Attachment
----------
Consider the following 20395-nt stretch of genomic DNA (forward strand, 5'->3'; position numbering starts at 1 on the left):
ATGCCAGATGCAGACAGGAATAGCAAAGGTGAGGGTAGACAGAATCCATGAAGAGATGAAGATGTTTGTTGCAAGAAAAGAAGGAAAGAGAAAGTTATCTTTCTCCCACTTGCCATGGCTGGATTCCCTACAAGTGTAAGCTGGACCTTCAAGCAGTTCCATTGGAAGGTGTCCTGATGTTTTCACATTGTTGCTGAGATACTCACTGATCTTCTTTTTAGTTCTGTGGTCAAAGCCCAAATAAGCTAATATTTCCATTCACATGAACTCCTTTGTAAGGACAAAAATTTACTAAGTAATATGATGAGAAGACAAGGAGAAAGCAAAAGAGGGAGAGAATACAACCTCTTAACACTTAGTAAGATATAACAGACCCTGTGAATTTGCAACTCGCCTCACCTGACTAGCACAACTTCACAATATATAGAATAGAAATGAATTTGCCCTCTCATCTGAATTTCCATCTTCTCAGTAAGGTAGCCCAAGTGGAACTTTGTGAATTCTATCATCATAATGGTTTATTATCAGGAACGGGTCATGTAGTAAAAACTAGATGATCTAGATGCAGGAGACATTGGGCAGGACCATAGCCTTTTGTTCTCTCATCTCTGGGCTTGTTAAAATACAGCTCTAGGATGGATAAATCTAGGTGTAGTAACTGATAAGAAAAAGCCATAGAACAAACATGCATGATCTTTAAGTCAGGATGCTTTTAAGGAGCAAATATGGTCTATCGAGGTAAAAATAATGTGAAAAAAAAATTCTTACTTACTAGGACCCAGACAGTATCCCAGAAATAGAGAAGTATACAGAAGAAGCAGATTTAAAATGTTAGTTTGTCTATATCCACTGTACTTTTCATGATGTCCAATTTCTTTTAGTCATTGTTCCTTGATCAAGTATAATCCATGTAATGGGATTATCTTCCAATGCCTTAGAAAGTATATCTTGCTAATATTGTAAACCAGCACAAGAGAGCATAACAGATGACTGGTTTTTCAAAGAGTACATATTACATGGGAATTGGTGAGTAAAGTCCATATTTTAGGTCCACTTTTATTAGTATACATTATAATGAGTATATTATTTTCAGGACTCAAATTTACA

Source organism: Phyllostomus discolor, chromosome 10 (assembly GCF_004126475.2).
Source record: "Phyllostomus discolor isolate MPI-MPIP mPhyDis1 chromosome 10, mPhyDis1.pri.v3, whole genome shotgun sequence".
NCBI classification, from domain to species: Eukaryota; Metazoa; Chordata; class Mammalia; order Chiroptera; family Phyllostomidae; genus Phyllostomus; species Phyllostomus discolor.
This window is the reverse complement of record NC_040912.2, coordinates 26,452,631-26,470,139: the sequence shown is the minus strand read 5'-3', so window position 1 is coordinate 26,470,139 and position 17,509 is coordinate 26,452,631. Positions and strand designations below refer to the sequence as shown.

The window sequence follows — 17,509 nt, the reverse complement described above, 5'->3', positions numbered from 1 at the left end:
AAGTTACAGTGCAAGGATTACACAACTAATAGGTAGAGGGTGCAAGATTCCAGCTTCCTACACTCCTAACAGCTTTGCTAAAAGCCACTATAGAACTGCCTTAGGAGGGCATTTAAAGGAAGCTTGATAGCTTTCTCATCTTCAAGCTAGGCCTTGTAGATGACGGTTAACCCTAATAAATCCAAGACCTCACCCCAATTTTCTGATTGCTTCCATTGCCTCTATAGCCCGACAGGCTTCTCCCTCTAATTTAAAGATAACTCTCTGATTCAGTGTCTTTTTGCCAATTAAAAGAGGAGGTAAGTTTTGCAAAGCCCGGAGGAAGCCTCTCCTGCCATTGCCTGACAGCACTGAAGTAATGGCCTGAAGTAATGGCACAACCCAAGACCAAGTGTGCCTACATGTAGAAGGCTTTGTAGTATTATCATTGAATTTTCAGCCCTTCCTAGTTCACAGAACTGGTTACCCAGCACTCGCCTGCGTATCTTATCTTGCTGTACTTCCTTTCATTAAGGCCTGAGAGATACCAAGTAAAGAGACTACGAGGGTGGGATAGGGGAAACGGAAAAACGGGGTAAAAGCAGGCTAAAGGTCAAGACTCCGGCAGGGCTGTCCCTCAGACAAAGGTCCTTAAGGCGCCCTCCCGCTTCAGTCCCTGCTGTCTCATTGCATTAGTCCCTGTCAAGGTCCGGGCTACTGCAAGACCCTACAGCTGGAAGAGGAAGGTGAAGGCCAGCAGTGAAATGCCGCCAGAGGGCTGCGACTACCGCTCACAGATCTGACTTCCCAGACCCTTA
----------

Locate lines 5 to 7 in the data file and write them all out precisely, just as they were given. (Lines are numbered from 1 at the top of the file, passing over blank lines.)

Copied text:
NCBI classification, from domain to species: Eukaryota; Metazoa; Chordata; class Mammalia; order Chiroptera; family Phyllostomidae; genus Phyllostomus; species Phyllostomus discolor.
This window is the reverse complement of record NC_040912.2, coordinates 26,452,631-26,470,139: the sequence shown is the minus strand read 5'-3', so window position 1 is coordinate 26,470,139 and position 17,509 is coordinate 26,452,631. Positions and strand designations below refer to the sequence as shown.

The window sequence follows — 17,509 nt, the reverse complement described above, 5'->3', positions numbered from 1 at the left end: